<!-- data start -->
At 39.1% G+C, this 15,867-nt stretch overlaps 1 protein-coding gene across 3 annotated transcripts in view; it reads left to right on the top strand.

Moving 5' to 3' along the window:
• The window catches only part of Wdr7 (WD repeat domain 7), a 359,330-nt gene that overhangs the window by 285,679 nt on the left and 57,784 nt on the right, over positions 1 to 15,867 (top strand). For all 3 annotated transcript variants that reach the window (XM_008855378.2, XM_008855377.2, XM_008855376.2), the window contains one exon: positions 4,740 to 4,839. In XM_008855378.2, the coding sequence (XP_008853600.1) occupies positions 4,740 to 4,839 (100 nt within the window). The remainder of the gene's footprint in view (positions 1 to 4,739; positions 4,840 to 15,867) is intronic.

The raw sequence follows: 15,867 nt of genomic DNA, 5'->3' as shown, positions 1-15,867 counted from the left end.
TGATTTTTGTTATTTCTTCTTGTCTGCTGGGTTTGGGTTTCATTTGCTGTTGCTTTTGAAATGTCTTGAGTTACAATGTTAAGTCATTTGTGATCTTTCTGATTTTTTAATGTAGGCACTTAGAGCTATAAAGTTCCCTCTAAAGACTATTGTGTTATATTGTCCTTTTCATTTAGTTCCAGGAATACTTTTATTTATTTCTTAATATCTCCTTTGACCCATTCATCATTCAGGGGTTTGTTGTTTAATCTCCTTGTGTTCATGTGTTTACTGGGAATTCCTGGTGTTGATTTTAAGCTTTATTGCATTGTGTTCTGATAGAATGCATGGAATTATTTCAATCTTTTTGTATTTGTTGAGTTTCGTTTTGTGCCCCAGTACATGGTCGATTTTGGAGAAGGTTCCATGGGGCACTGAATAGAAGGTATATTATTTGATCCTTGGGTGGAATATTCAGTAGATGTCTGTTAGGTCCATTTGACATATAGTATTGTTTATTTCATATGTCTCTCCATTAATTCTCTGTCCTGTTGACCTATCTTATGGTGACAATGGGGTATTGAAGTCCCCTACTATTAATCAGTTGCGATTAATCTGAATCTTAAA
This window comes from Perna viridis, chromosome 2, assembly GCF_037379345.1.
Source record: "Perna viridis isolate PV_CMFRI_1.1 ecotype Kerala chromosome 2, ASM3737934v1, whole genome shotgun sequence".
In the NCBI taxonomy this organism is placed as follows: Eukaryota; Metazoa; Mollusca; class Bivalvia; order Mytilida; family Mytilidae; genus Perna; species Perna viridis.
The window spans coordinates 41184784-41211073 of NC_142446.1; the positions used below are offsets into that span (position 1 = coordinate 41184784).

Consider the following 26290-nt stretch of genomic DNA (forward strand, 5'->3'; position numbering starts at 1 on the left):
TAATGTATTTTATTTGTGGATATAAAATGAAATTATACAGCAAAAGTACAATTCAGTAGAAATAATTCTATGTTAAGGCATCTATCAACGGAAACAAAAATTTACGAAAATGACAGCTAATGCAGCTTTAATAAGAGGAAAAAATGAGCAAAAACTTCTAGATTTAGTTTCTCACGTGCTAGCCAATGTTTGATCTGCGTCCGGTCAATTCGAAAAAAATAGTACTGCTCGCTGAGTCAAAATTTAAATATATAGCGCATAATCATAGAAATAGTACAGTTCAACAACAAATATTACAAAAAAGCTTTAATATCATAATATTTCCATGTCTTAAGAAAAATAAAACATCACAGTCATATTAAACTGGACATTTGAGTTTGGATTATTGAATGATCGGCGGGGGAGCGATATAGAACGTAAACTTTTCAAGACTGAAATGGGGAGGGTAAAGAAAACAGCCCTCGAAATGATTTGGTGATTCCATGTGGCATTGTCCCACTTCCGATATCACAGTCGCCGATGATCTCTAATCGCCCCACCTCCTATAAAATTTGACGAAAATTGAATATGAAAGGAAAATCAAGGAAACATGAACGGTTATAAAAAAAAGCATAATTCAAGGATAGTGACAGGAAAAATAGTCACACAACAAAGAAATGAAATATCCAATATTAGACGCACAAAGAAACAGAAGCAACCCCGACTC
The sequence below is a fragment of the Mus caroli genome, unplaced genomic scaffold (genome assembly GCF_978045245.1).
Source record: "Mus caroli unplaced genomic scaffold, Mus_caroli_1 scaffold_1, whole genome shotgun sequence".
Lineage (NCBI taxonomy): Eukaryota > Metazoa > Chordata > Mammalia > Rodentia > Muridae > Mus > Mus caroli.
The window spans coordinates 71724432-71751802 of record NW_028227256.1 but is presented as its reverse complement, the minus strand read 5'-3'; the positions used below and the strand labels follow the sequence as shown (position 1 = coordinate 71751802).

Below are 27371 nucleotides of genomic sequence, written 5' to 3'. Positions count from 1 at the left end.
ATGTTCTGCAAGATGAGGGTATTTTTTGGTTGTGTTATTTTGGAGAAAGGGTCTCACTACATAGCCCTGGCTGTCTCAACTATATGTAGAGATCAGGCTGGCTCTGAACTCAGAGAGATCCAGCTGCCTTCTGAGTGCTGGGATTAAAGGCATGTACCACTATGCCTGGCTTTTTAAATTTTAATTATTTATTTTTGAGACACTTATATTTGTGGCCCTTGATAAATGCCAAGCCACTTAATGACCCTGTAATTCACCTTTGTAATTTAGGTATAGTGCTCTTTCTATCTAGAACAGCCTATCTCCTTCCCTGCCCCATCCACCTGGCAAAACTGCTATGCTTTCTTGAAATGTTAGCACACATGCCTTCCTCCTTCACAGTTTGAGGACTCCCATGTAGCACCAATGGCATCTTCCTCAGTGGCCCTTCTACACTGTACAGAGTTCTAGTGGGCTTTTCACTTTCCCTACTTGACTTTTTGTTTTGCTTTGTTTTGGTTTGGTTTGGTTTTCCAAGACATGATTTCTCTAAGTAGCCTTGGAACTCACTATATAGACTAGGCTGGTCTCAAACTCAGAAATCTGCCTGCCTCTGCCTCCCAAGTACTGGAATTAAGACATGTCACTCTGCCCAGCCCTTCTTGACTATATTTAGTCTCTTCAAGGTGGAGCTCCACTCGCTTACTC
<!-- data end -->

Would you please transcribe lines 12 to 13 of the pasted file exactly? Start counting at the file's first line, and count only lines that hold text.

The sequence below is a fragment of the Mus caroli genome, unplaced genomic scaffold (genome assembly GCF_978045245.1).
Source record: "Mus caroli unplaced genomic scaffold, Mus_caroli_1 scaffold_1, whole genome shotgun sequence".